Lathrup Village, Southfield
City leadership looks ahead
November 26, 2013
SOUTHFIELD/LATHRUP VILLAGE — Following the Nov. 5 election, newly elected leaders across the state are setting goals and envisioning what they can accomplish for their city in their next term.
For Southfield and Lathrup Village, elected officials who took their oaths last week were all incumbents and recommitted to the work they’ve already started and hope to expand on. In Lathrup Village, incumbents Frank Brock, also mayor, Maria Mannarino Thompson and Bruce Copus were re-elected to City Council. On Nov. 18, the council voted to re-elect Brock as the city’s mayor for another two-year term.
He has served more than two decades as mayor but says the vision is an ever-evolving one and there’s still plenty of work to be done in his career.
“Five years ago, we established a vision that we want to create a more traditional downtown feel for Southfield Road and rejuvenate our business district, and that’s still the vision,” he explained. “But you know, that vision was kind of conceived just about the time the economy took a downturn and property values began dropping, which made it difficult for a lot of cities to do things as quickly as they’d like to do.”
Brock said that as things pick back up in the economy, it’s time for leaders to fine tune that mission and make sure it’s still what citizens think administration should do.
Brock added that he was proud to see Councilwoman Kelly Garrett elected as the first African-American to hold the position of mayor pro tem.
“It’s a little piece of history for Lathrup Village,” he said. “She’s a great young lady with a lot of ideas and a lot of energy. I know she was quite moved to be chosen.”
In Southfield, council incumbents Ken Siver, Myron Frasier, Joan Seymour and Donald Fracassi were all re-elected.
Frasier, who won the most votes, said his priority on council will be taking measures to ensure Southfield is a safe, secure and attractive city. Siver, who was most recently council president, said he will focus on the budget, marketing the city and its events, and maintaining rental properties. Seymour’s priorities include hiring more safety personnel as the economy picks up, she explained, supporting responsible accounting practices and vigorous code enforcement. Fracassi lists redevelopment and continued quality city services as his goals.
On Nov. 18, Southfield City Council also unanimously voted Jordan as the new council president and Fracassi as the president pro tem, both nominated by Seymour.
Jordan, who has been on council for 15 years, president four times, and was most recently council president pro tem, said she will be focused on bringing agendas to the table that push Southfield ahead.
“The year coming is especially important because we have to increase our economic vitality in our community, make sure businesses that are present remain, attract new businesses and make sure we stay in the forefront of southeastern Michigan and the No. 1 business address,” she said. “We don’t want to be No. 2; we want to be No. 1. We have some challenges, but we have a great team in place.”
She added that her top goal will also be to have an inclusive, welcoming council.
The vote for council president and pro tem was originally supposed to be held Nov. 12, but Jordan was absent from the meeting, leaving a tie between Jordan and Siver as president, and Fracassi and Moss as pro tem.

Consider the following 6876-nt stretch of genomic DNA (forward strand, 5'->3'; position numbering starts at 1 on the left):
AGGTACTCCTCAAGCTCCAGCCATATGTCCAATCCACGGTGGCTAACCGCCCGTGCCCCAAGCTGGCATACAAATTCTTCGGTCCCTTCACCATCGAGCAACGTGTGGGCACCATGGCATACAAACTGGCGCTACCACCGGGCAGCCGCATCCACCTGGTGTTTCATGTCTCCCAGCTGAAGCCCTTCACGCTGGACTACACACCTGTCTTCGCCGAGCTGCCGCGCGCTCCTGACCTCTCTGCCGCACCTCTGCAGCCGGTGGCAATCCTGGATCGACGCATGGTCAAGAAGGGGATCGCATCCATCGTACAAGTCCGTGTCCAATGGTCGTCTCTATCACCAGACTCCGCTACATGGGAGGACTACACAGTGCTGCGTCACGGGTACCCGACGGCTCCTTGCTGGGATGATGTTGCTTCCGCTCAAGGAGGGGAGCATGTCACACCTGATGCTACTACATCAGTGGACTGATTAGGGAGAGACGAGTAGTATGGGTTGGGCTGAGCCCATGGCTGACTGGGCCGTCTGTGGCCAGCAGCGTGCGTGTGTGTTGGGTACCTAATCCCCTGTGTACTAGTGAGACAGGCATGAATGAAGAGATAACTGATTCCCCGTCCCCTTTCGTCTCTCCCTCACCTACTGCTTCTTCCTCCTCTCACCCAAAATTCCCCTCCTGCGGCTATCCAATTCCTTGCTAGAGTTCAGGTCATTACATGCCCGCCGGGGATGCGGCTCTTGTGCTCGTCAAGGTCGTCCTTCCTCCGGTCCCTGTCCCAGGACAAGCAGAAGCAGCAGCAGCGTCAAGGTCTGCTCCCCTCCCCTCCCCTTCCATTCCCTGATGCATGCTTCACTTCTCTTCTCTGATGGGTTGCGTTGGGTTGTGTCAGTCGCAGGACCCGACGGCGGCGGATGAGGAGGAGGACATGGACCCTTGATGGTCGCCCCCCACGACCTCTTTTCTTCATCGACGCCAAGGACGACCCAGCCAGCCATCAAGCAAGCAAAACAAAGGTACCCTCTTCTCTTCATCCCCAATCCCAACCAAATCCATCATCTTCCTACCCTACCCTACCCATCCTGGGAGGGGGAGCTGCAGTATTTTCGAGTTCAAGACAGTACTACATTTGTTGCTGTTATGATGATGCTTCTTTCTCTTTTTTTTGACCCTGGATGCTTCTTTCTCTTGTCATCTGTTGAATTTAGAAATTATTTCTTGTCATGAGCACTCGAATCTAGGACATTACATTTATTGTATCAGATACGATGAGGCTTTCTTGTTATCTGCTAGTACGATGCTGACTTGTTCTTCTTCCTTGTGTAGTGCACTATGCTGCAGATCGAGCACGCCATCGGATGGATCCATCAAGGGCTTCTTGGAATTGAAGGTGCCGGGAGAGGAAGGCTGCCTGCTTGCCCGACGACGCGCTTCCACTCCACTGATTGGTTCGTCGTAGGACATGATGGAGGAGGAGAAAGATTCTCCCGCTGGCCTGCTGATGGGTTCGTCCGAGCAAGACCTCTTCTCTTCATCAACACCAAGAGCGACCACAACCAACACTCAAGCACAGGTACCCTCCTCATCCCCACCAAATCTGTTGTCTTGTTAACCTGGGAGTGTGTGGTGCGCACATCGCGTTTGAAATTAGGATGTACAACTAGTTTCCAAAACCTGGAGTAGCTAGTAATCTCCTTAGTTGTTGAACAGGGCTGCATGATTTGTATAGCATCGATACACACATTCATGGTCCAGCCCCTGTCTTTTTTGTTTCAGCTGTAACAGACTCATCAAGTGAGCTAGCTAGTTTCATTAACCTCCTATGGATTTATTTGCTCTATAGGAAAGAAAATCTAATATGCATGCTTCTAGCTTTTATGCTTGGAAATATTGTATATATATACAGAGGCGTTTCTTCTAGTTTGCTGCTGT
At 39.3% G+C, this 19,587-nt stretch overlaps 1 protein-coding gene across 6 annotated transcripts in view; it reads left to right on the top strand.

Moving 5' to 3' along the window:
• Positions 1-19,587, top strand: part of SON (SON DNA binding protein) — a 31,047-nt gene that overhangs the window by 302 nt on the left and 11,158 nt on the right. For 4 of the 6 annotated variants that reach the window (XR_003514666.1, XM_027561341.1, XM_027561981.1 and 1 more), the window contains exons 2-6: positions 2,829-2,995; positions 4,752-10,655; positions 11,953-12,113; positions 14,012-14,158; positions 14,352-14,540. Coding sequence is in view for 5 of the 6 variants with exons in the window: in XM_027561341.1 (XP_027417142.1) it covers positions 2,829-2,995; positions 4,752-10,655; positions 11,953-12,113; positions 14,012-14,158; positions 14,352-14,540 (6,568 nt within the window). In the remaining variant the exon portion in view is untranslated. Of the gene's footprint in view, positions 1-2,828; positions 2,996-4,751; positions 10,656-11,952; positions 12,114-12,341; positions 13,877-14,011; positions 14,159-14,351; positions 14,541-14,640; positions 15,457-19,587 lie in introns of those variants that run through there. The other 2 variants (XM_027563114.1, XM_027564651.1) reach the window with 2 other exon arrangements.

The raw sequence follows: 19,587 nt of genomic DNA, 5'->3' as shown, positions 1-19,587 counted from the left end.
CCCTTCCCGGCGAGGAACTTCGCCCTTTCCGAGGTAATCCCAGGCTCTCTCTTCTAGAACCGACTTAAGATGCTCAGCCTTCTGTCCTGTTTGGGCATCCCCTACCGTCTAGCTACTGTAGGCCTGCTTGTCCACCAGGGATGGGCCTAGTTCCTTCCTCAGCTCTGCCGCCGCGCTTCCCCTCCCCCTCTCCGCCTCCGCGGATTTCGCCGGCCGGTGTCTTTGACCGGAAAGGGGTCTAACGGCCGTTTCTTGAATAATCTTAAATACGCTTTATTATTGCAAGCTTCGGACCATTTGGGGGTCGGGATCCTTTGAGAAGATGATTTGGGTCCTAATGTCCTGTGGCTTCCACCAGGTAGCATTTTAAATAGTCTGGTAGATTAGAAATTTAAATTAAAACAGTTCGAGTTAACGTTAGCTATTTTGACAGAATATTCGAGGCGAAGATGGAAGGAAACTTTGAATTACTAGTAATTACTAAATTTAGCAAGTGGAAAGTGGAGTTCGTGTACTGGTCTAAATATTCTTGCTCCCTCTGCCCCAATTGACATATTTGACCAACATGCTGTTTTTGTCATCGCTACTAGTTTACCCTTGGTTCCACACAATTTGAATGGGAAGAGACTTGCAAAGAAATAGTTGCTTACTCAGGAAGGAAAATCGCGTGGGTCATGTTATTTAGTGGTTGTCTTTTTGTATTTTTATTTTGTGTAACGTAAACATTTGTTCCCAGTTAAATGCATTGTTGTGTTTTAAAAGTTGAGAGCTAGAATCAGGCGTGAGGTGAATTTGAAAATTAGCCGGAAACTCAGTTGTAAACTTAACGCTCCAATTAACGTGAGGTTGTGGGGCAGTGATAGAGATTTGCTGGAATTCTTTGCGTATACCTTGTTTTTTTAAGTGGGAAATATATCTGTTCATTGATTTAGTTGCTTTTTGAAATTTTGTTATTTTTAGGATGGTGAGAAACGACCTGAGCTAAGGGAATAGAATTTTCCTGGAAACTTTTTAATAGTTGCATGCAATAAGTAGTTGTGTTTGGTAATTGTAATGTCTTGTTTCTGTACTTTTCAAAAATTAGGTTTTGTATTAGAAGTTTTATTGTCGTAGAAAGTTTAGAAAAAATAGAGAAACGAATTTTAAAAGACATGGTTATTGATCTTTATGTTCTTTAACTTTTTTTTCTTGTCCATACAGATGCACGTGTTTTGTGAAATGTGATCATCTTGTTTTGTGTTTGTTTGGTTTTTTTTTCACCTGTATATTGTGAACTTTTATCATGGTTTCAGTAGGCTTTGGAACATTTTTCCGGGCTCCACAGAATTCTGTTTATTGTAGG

Frasier, who originally voted to re-elect Siver as president, noted at the meeting that he had nothing against Jordan’s leadership but was concerned that she regularly missed council meetings — such as that one, when she was in Atlanta, Ga., filming for a reality TV show.
Jordan said she was with her 25-year-old daughter, who was appearing on the TLC show “Say Yes to the Dress” to choose her wedding gown.
“If I have to decide between a family commitment and council meeting, I’m going to choose my family,” Jordan said. “This was a once-in-a-lifetime event.”
She added that she doesn’t feel her attendance is an issue, though as a full-time working mother on council, other members might not be able to relate, she said. Nevertheless, she affirms she wouldn’t have been elected this time or the other four times if she did not have the leadership skills needed for the job.
Southfield Mayor Brenda L. Lawrence, who has been serving as mayor since 2001, ran unopposed in the election and enters her next four-year term.
She said her top goals include finding remedies for aging roads and infrastructure, seeking new revenue sources for the city and collaboration opportunities for shared resources, and continuing to grow on the economic development front after surviving the recent crisis.
At the 2013 inauguration and council meeting, Lawrence offered congratulations to those who had been re-elected, saying it was a “fresh and new opportunity to do the things we take our oath to do.”
“The work that we have to do to keep this city a place that we’re proud to call home requires all hands on deck,” she said, adding that she knows each council member well and has seen their passion for the city.
Lawrence ended by noting that she couldn’t do the work of mayor alone, and she takes pride in the community she serves, working alongside not only those who are elected and paid to see the city progress, but the citizens; she extended a thank-you to the community members and everyday people for their crucial role in making Southfield what it is.
“Those of you who are invested and take care of your property — those of you who keep an eye on your senior citizens or look out for the child walking down the street. Those who come to these meetings and hold us accountable. Those of you who voted, most of all.”
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